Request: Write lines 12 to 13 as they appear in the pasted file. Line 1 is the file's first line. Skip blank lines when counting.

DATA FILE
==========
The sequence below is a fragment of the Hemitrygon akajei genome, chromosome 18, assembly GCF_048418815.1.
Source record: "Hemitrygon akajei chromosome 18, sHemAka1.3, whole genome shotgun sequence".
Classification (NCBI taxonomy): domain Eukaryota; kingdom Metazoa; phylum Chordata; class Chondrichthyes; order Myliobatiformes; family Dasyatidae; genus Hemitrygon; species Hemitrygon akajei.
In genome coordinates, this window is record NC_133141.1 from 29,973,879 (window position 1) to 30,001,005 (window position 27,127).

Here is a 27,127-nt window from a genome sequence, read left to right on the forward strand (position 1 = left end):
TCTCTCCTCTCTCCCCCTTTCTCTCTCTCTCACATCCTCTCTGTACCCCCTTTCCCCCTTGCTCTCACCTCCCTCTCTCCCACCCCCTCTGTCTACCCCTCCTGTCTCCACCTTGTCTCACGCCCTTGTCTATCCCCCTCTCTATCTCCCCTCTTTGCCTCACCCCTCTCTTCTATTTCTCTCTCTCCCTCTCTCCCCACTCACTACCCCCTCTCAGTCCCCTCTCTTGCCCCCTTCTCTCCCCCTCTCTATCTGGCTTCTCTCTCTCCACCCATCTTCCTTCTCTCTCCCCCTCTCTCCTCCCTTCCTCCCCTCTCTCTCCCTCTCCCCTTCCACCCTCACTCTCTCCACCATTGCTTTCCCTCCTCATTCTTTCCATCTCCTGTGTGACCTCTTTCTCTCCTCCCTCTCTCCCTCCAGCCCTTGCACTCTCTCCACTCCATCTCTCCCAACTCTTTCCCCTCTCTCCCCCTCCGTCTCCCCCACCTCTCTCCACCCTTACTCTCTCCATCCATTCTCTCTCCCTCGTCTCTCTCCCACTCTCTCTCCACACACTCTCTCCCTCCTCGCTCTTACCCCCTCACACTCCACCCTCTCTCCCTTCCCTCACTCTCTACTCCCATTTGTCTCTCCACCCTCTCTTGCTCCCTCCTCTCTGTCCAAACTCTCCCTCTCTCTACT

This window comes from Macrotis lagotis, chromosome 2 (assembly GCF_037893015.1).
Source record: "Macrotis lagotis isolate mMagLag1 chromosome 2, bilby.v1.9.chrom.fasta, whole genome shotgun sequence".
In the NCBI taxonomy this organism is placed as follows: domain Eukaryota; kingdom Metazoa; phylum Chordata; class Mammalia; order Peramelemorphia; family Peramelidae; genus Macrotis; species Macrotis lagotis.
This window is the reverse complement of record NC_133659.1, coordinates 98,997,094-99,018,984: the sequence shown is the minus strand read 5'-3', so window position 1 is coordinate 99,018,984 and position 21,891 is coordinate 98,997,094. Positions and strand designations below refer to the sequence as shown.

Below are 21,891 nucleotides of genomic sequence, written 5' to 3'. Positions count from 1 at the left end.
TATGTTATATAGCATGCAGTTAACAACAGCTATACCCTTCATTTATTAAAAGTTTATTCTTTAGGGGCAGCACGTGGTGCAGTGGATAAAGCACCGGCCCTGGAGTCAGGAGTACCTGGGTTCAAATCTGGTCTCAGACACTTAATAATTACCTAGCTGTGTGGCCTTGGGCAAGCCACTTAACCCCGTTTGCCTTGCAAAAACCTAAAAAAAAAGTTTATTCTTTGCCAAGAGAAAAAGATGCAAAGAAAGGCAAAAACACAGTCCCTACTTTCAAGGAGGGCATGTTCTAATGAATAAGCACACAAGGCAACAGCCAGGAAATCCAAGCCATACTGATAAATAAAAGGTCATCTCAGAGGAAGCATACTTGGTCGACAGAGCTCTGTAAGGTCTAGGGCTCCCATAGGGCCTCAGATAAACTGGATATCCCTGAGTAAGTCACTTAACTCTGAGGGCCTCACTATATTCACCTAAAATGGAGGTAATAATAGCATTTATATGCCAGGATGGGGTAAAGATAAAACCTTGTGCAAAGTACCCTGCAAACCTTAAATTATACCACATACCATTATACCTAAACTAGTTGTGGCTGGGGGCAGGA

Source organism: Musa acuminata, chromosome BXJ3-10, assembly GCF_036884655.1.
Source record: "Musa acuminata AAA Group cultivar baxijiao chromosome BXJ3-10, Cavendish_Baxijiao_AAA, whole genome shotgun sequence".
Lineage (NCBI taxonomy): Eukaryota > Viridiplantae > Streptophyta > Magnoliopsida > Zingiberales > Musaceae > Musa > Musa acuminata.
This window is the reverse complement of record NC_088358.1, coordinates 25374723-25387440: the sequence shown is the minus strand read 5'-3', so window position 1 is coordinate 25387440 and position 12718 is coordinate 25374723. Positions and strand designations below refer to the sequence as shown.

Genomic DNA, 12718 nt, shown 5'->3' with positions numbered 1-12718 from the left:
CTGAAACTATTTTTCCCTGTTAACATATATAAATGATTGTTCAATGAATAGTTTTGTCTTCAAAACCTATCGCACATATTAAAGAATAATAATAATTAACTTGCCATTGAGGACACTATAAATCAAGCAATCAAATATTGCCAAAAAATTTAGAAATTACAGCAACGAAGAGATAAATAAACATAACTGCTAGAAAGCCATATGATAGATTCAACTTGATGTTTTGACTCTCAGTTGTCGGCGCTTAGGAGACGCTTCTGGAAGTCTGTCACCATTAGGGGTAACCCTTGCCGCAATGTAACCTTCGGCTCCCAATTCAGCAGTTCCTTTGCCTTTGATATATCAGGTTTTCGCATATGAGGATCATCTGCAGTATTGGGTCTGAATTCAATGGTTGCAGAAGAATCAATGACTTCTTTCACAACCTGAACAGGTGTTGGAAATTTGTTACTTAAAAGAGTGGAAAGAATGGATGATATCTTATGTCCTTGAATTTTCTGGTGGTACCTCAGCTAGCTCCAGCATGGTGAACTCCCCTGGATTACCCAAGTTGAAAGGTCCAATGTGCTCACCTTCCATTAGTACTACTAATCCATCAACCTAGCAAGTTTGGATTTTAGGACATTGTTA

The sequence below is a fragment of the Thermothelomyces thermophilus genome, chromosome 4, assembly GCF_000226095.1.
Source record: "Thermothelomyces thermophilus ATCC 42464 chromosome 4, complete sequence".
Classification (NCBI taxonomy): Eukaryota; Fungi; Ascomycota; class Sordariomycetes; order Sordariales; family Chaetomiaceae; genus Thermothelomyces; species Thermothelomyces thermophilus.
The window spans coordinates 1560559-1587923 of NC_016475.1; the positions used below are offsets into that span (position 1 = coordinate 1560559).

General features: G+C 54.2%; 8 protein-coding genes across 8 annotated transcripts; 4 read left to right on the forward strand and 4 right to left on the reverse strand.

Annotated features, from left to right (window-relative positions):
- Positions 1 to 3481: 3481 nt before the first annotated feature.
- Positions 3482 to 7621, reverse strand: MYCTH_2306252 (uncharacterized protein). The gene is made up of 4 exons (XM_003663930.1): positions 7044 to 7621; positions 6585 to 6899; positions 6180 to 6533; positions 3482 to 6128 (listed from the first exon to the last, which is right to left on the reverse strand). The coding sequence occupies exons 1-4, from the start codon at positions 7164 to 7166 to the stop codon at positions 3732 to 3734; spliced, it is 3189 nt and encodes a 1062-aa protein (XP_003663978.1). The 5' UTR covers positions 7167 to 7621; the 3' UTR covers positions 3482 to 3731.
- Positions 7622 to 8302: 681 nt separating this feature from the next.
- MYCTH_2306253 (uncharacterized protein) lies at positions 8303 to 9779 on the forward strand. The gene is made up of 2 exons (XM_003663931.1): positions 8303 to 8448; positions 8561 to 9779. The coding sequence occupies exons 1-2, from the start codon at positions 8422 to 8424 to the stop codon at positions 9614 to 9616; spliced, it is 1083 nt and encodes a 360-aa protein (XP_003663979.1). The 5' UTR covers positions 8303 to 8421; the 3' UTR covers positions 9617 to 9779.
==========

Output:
TATGTTATATAGCATGCAGTTAACAACAGCTATACCCTTCATTTATTAAAAGTTTATTCTTTAGGGGCAGCACGTGGTGCAGTGGATAAAGCACCGGCCCTGGAGTCAGGAGTACCTGGGTTCAAATCTGGTCTCAGACACTTAATAATTACCTAGCTGTGTGGCCTTGGGCAAGCCACTTAACCCCGTTTGCCTTGCAAAAACCTAAAAAAAAAGTTTATTCTTTGCCAAGAGAAAAAGATGCAAAGAAAGGCAAAAACACAGTCCCTACTTTCAAGGAGGGCATGTTCTAATGAATAAGCACACAAGGCAACAGCCAGGAAATCCAAGCCATACTGATAAATAAAAGGTCATCTCAGAGGAAGCATACTTGGTCGACAGAGCTCTGTAAGGTCTAGGGCTCCCATAGGGCCTCAGATAAACTGGATATCCCTGAGTAAGTCACTTAACTCTGAGGGCCTCACTATATTCACCTAAAATGGAGGTAATAATAGCATTTATATGCCAGGATGGGGTAAAGATAAAACCTTGTGCAAAGTACCCTGCAAACCTTAAATTATACCACATACCATTATACCTAAACTAGTTGTGGCTGGGGGCAGGA

Source organism: Musa acuminata, chromosome BXJ3-10, assembly GCF_036884655.1.